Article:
FACTSHEET: Making Student Loans More Affordable
A postsecondary education is the single most important investment that Americans can make in their futures. Higher education results in higher earnings and a lower risk of unemployment, but for too many low- and middle-income families this essential rung on the ladder to opportunity and advancement is slipping out of reach. Over the past three decades, the average tuition at a public four-year college has more than tripled, while a typical family’s income has barely budged. More students than ever are relying on loans to pay for college. Today, 71 percent of those earning a bachelor’s degree graduate with debt, which averages $29,400. While most students are able to repay their loans, many feel burdened by debt, especially as they seek to start a family, buy a home, launch a business, or save for retirement.
The President and his Administration have a long track record of taking steps to make college more affordable and accessible for families. And as part of his year of action to expand opportunity for all Americans, the President is committed to building on these efforts by using his pen and his phone to make student debt more affordable and more manageable to repay.
Today the President will use the power of his pen to help millions of borrowers afford their student loan payments. He will sign a new Presidential Memorandum directing the Secretary of Education to propose regulations that would allow nearly 5 million additional federal direct student loan borrowers the opportunity to cap their student loan payments at 10 percent of their income. The Presidential Memorandum also outlines a series of new executive actions aimed to support federal student loan borrowers, especially for vulnerable borrowers who may be at greater risk of defaulting on their loans.
Today the President will also reiterate his call for the Senate to pass legislation that could help an estimated 25 million Americans refinance outstanding student loans at lower interest rates, the same as those available to federal student loan borrowers taking out loans this year. This move could save a typical student $2,000 over the life of his or her loans.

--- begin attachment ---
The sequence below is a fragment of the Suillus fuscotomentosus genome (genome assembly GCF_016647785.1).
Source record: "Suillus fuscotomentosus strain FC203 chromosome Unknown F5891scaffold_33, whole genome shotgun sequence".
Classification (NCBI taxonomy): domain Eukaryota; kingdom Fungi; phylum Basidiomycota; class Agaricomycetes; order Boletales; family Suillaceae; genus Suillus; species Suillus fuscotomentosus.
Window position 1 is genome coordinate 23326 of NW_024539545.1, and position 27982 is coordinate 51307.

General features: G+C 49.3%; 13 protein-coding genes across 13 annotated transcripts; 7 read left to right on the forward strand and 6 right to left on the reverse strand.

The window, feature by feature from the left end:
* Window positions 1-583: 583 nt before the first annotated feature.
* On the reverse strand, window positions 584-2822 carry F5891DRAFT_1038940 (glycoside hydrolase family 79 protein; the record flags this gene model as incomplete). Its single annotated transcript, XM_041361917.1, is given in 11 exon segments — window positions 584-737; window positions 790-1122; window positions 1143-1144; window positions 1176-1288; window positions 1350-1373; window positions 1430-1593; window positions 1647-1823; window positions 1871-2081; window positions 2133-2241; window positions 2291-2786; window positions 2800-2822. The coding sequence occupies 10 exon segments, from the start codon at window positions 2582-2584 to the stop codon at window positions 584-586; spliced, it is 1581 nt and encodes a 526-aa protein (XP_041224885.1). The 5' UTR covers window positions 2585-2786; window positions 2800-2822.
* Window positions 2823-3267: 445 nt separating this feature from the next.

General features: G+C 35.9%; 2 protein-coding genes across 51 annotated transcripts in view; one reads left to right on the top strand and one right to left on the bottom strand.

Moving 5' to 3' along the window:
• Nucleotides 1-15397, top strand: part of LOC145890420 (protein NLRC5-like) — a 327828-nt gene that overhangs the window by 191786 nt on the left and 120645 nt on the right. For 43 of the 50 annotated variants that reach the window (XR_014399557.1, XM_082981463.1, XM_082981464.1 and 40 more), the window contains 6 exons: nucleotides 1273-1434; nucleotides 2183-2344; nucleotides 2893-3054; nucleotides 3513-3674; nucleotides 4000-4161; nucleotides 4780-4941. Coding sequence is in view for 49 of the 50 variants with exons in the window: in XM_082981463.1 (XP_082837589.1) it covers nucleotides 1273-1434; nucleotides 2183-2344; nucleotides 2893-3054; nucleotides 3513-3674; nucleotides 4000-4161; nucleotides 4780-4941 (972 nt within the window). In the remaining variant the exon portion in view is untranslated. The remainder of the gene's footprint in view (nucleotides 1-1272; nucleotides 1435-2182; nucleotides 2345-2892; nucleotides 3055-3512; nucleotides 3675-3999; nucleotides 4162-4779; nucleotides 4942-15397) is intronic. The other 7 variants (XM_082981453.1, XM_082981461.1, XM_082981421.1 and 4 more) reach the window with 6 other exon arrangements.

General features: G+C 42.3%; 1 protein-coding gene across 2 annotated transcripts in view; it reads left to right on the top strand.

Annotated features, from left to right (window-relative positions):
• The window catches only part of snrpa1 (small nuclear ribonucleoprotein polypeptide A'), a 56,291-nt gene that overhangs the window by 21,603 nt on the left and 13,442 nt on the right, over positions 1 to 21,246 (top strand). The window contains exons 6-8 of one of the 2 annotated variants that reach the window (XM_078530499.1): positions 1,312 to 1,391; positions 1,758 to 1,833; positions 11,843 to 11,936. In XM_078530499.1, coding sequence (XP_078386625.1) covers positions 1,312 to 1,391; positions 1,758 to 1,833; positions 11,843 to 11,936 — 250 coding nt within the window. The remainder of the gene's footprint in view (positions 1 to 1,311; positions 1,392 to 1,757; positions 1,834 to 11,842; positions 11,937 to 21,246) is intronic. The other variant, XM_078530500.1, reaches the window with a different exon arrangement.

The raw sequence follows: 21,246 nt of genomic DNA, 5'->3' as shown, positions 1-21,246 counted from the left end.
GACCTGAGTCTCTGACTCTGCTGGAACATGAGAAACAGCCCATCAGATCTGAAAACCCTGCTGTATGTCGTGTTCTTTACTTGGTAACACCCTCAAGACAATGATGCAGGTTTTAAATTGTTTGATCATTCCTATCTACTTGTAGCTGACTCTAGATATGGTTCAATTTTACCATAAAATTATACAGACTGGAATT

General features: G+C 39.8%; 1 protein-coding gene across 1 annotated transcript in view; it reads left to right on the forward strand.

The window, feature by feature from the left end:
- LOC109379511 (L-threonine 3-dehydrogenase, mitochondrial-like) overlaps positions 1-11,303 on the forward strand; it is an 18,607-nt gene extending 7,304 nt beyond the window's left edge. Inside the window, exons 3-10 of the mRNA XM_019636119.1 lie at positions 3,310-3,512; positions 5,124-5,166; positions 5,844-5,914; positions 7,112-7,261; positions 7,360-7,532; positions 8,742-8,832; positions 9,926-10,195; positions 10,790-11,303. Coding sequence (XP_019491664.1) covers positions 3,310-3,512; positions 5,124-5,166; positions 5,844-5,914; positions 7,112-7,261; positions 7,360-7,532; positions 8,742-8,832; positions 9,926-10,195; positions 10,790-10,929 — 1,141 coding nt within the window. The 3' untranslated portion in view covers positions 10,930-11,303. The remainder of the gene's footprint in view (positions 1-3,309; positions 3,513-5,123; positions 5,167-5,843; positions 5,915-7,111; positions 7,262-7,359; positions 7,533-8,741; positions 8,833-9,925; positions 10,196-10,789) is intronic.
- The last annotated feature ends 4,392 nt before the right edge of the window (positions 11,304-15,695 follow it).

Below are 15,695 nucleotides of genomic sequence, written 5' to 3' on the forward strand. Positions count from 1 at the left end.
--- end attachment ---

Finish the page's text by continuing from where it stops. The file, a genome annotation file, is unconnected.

The Challenge of Student Debt: The challenges of managing student loan debt can lead some borrowers to fall behind on their loan payments and in some cases even default on their debt obligation, with such consequences as a damaged credit rating, losing their tax refund, or garnished wages. Because credit ratings are increasingly scrutinized in making employment offers, financing a home, or even opening a bank account, a damaged credit rating can further reduce borrowers’ ability to repay their loans. Today’s actions build on the Administration’s significant progress in creating flexible repayment options for borrowers and raising awareness about the steps borrowers can take to responsibly manage their debt.
Capping Student Loan Payments at 10 Percent of Income: Today, the President will direct the Secretary of Education to ensure that student loans remain affordable for all who borrowed federal direct loans as students by allowing them cap their payments at 10 percent of their monthly incomes. The Department will begin the process to amend its regulations this fall with a goal of making the new plan available to borrowers by December 2015.
With legislation passed by Congress and signed by the President in 2010 and regulations adopted by the Administration in 2012, most students taking out loans today can already cap their loan payments at 10 percent of their incomes. Monthly payments will be set on a sliding scale based upon income. Any remaining balance is forgiven after 20 years of payments, or 10 years for those in public service jobs. However, this Pay As You Earn (PAYE) option is not available to students with older loans (those who borrowed before October 2007 or who have not borrowed since October 2011), although they can access similar, less generous options. No existing repayment options will be affected, and the new repayment proposal will also aim to include new features to target the plan to struggling borrowers.